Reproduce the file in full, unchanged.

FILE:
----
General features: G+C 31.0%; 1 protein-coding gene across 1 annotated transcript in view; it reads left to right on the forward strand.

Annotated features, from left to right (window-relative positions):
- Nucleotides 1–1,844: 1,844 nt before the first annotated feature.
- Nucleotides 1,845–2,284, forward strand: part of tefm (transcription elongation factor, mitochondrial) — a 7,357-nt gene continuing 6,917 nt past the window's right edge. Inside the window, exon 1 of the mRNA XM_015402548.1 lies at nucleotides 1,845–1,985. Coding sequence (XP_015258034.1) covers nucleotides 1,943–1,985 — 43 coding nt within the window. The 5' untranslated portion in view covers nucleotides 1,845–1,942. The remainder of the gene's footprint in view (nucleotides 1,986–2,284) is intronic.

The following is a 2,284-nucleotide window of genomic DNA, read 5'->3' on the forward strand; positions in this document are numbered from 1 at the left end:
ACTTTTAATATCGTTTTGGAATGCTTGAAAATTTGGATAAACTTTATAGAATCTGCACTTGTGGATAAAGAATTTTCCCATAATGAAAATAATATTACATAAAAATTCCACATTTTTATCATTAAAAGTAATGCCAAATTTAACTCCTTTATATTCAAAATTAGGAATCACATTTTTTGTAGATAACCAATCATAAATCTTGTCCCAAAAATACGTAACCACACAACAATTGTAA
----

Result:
General features: G+C 31.0%; 1 protein-coding gene across 1 annotated transcript in view; it reads left to right on the forward strand.

Annotated features, from left to right (window-relative positions):
- Nucleotides 1–1,844: 1,844 nt before the first annotated feature.
- Nucleotides 1,845–2,284, forward strand: part of tefm (transcription elongation factor, mitochondrial) — a 7,357-nt gene continuing 6,917 nt past the window's right edge. Inside the window, exon 1 of the mRNA XM_015402548.1 lies at nucleotides 1,845–1,985. Coding sequence (XP_015258034.1) covers nucleotides 1,943–1,985 — 43 coding nt within the window. The 5' untranslated portion in view covers nucleotides 1,845–1,942. The remainder of the gene's footprint in view (nucleotides 1,986–2,284) is intronic.

The following is a 2,284-nucleotide window of genomic DNA, read 5'->3' on the forward strand; positions in this document are numbered from 1 at the left end:
ACTTTTAATATCGTTTTGGAATGCTTGAAAATTTGGATAAACTTTATAGAATCTGCACTTGTGGATAAAGAATTTTCCCATAATGAAAATAATATTACATAAAAATTCCACATTTTTATCATTAAAAGTAATGCCAAATTTAACTCCTTTATATTCAAAATTAGGAATCACATTTTTTGTAGATAACCAATCATAAATCTTGTCCCAAAAATACGTAACCACACAACAATTGTAA